(4) Are there very compelling circumstances, noting the proportionality assessment, sufficient to outweigh the public interest in the appellant’s deportation?
19. The FtTJ also recorded at  that Mr Cole behalf of the appellant did not pursue a protection claim.
20. The FtTJ findings of fact and analysis of the issues are set out at paragraphs -. I shall set out a summary of the factual findings made, and the decision reached by the FtTJ in my assessment of the respondent’s grounds of challenge.
21. When addressing the first issue of redocumentation, the FtTJ considered that a significant issue was whether the appellant had family in Iraq. The FtTJ also found that it was relevant to whether he would have support in terms of his mental health and whether he could be supported on return or face destitution.
22. The factual findings on this issue are set out at paragraphs - and having undertaken an assessment of the evidence, including the previous factual findings made by IJ Kelly and IJ Saffer, the judge concluded at  that the majority of the evidence was consistent with the fact that the appellant no longer had family in Iraq.
23. As to the issue of redocumentation, the FtTJ addressed this between paragraphs [114 – 118] and did so in the light of the country guidance in SMO and others (Article 15(c); identity documents) Iraq CG  UKUT 00400 (hereinafter referred to as “SMO”) and the respondent’s evidence. The FtTJ concluded that the appellant would not be able to redocument for the purpose of return, and that this would be a breach of his rights under article 3 of the ECHR applying the country guidance decision in SMO.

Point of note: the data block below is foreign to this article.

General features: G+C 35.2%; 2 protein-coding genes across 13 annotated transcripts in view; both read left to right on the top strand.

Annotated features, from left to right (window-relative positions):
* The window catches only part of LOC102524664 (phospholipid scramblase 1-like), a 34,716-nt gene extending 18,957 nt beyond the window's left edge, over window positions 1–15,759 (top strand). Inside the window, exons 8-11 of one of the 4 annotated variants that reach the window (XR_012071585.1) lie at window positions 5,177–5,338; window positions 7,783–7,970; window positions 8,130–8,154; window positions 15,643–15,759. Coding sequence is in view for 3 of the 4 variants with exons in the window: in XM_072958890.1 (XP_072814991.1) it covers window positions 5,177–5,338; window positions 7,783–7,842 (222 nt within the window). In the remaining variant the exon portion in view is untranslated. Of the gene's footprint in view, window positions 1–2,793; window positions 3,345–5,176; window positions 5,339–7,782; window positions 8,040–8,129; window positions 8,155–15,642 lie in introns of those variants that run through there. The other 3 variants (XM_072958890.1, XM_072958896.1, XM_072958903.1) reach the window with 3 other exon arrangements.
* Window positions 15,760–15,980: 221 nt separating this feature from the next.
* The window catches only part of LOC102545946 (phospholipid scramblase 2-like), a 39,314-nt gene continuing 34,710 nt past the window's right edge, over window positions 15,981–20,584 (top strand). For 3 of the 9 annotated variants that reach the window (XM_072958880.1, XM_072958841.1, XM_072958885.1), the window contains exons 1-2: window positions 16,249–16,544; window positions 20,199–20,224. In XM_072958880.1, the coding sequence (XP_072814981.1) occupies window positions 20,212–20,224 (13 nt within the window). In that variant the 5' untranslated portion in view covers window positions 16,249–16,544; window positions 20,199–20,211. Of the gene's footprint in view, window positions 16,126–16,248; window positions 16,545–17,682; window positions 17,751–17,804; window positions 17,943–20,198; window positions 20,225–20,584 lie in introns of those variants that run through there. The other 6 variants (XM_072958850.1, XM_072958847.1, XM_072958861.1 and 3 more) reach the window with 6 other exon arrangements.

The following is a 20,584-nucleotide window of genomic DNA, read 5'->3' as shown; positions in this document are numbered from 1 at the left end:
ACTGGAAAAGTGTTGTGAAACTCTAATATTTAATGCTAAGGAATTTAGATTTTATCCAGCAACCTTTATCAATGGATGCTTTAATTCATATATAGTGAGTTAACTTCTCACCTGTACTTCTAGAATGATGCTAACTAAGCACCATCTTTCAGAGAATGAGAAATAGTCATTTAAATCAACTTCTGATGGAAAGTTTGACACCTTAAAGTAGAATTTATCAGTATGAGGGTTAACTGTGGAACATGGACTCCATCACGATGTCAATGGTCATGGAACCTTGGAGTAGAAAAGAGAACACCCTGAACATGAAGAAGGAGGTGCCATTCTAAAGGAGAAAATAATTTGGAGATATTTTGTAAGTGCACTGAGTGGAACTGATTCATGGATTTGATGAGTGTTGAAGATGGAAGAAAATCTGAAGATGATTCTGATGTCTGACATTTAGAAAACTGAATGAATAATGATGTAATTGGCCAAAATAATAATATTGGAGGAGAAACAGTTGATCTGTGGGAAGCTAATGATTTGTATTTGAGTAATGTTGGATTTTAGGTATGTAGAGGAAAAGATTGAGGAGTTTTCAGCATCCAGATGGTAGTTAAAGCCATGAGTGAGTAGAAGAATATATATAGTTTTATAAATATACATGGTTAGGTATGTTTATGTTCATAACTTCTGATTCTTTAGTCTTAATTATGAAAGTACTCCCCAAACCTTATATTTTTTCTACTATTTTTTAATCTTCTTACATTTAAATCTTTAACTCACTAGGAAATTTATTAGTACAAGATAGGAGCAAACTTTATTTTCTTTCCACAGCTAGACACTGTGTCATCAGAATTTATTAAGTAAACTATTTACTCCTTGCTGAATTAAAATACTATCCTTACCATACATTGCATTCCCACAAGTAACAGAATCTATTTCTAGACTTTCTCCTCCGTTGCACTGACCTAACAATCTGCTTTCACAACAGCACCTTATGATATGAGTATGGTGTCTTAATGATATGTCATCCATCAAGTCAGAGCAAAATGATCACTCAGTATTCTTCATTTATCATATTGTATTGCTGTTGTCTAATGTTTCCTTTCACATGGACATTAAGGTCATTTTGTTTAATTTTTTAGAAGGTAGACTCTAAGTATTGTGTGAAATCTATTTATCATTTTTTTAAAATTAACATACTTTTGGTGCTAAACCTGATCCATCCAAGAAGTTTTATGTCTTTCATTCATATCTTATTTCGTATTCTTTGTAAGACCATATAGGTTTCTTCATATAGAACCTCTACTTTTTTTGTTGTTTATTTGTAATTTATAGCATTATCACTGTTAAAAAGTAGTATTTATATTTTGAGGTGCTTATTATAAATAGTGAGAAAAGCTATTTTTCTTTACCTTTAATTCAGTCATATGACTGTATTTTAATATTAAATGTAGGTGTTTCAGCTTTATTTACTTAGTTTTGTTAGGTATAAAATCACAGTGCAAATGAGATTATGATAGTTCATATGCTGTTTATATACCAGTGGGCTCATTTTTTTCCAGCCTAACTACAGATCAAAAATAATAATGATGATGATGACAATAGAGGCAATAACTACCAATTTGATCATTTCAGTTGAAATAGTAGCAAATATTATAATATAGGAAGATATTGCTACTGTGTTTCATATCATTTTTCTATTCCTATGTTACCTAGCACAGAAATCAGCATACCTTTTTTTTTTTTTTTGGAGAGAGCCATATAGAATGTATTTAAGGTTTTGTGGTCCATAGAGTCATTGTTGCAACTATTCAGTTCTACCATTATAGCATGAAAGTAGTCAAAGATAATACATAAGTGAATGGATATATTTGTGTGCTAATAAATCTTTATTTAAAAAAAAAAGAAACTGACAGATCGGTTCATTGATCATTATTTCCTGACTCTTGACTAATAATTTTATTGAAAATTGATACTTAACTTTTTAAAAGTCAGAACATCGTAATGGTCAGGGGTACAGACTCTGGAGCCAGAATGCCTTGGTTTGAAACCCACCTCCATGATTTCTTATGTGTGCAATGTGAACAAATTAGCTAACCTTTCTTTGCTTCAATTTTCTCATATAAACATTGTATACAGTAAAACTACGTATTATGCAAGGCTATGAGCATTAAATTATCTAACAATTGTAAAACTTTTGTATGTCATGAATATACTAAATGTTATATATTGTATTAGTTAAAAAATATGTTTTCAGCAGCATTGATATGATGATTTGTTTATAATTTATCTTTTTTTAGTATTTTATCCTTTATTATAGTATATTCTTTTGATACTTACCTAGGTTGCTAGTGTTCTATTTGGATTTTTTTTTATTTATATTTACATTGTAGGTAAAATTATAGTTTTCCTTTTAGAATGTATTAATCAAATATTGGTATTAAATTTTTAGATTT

24. Between paragraphs - the FtTJ addressed the issue of article 8 in the context of the appellant’s family life with his partner and his 4 children all of whom lived with him and were British citizens. There was no dispute that it would be unduly harsh for the children to live in Iraq and the issue was whether it be unduly harsh of the children to remain in the UK without the appellant. The FtTJ set out her reasoning by reference to the evidence principally contained in the ISW report and concluded that having applied the elevated threshold necessary, that it would be unduly harsh for the children to remain in the UK without the appellant.
25. The omnibus conclusions were set out at  – and that having concluded on the evidence that the appellant was not in contact with his family or anyone in Iraq who could reasonably assist him in re-documenting to enable him to return to Iraq and that he could not re-document from the UK or within a reasonable period upon arrival in Iraq and that in those circumstances it would breach the appellant’s rights under article 3 of the ECHR.
26. In the light of the FtTJ’s assessment that it would be unduly harsh for the appellant’s children, the eldest two children in particular, to remain in the UK without the appellant, the judge found that he met the requirements of the exceptions to deportation based on family life with the children.